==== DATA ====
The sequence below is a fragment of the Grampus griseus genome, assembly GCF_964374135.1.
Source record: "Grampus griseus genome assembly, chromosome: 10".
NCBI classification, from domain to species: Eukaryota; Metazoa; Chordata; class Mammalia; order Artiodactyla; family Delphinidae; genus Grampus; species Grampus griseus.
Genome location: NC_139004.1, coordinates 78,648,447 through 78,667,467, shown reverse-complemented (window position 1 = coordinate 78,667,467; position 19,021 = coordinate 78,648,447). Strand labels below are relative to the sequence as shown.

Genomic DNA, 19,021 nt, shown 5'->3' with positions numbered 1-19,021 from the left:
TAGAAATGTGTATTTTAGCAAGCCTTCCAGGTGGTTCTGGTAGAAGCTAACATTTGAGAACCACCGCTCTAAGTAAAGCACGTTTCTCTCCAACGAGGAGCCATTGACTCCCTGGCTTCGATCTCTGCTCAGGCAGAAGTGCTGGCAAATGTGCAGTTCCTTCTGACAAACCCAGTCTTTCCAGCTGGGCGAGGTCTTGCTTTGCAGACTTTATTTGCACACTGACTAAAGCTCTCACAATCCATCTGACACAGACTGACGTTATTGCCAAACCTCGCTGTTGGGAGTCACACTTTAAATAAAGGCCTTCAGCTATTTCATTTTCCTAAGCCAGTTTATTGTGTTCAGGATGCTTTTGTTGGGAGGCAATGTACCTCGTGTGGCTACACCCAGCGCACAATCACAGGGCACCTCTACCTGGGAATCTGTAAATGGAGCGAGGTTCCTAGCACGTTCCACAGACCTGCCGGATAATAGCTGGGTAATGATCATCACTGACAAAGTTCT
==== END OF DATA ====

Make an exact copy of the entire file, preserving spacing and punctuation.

The sequence below is a fragment of the Grampus griseus genome, assembly GCF_964374135.1.
Source record: "Grampus griseus genome assembly, chromosome: 10".
NCBI classification, from domain to species: Eukaryota; Metazoa; Chordata; class Mammalia; order Artiodactyla; family Delphinidae; genus Grampus; species Grampus griseus.
Genome location: NC_139004.1, coordinates 78,648,447 through 78,667,467, shown reverse-complemented (window position 1 = coordinate 78,667,467; position 19,021 = coordinate 78,648,447). Strand labels below are relative to the sequence as shown.

Genomic DNA, 19,021 nt, shown 5'->3' with positions numbered 1-19,021 from the left:
TAGAAATGTGTATTTTAGCAAGCCTTCCAGGTGGTTCTGGTAGAAGCTAACATTTGAGAACCACCGCTCTAAGTAAAGCACGTTTCTCTCCAACGAGGAGCCATTGACTCCCTGGCTTCGATCTCTGCTCAGGCAGAAGTGCTGGCAAATGTGCAGTTCCTTCTGACAAACCCAGTCTTTCCAGCTGGGCGAGGTCTTGCTTTGCAGACTTTATTTGCACACTGACTAAAGCTCTCACAATCCATCTGACACAGACTGACGTTATTGCCAAACCTCGCTGTTGGGAGTCACACTTTAAATAAAGGCCTTCAGCTATTTCATTTTCCTAAGCCAGTTTATTGTGTTCAGGATGCTTTTGTTGGGAGGCAATGTACCTCGTGTGGCTACACCCAGCGCACAATCACAGGGCACCTCTACCTGGGAATCTGTAAATGGAGCGAGGTTCCTAGCACGTTCCACAGACCTGCCGGATAATAGCTGGGTAATGATCATCACTGACAAAGTTCT